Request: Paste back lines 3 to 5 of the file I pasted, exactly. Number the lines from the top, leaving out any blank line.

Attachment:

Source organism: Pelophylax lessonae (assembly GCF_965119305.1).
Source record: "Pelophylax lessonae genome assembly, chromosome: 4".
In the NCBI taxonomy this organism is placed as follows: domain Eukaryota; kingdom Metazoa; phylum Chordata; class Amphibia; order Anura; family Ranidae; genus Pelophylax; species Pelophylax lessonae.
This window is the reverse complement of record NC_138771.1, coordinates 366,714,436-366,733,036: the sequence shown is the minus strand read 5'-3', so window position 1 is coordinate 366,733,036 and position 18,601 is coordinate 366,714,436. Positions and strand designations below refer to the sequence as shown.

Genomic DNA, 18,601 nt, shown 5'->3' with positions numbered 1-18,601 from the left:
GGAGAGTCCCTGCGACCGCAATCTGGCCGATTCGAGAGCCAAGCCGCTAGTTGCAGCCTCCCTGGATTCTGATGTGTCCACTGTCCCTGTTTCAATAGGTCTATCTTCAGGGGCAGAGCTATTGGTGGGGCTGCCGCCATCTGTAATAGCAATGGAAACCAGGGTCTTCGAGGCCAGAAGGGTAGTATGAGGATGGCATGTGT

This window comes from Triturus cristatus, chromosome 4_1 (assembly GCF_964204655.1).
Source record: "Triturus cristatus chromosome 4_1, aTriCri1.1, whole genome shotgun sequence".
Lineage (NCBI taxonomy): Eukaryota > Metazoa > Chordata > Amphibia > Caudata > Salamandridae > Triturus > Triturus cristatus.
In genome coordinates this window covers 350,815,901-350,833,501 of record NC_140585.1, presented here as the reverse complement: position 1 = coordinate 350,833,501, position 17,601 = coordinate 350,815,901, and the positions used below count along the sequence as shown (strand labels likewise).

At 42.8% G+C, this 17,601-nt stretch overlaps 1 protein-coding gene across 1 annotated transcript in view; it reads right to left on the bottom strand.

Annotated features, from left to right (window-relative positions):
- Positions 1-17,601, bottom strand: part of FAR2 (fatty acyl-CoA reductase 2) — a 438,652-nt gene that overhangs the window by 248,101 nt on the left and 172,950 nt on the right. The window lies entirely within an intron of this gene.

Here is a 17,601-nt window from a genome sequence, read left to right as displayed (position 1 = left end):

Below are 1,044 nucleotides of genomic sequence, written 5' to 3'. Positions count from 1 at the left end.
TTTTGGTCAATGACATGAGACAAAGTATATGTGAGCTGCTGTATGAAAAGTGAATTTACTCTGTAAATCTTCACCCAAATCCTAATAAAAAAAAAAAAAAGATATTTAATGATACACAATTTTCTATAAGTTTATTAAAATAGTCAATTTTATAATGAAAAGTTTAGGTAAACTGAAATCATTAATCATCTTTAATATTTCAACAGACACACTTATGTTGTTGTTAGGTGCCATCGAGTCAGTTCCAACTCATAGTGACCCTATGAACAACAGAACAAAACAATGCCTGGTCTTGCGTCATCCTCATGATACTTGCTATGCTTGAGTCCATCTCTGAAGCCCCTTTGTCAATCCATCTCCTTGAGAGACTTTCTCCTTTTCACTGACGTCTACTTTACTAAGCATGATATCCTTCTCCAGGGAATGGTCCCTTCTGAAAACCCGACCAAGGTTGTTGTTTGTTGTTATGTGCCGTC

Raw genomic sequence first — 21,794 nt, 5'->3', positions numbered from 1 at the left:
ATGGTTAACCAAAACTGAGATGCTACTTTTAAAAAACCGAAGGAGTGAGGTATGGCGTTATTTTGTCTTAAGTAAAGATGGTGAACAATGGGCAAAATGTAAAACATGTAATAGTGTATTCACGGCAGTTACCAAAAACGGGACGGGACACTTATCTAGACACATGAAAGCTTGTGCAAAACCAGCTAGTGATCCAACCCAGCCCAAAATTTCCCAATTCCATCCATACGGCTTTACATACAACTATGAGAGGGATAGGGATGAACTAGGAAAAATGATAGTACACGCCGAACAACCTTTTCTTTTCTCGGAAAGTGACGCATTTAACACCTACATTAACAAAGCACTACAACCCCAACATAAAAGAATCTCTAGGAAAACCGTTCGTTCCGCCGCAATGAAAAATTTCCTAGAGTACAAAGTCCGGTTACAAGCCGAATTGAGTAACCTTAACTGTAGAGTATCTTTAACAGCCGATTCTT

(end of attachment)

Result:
In the NCBI taxonomy this organism is placed as follows: domain Eukaryota; kingdom Metazoa; phylum Chordata; class Amphibia; order Anura; family Ranidae; genus Pelophylax; species Pelophylax lessonae.
This window is the reverse complement of record NC_138771.1, coordinates 366,714,436-366,733,036: the sequence shown is the minus strand read 5'-3', so window position 1 is coordinate 366,733,036 and position 18,601 is coordinate 366,714,436. Positions and strand designations below refer to the sequence as shown.

Genomic DNA, 18,601 nt, shown 5'->3' with positions numbered 1-18,601 from the left: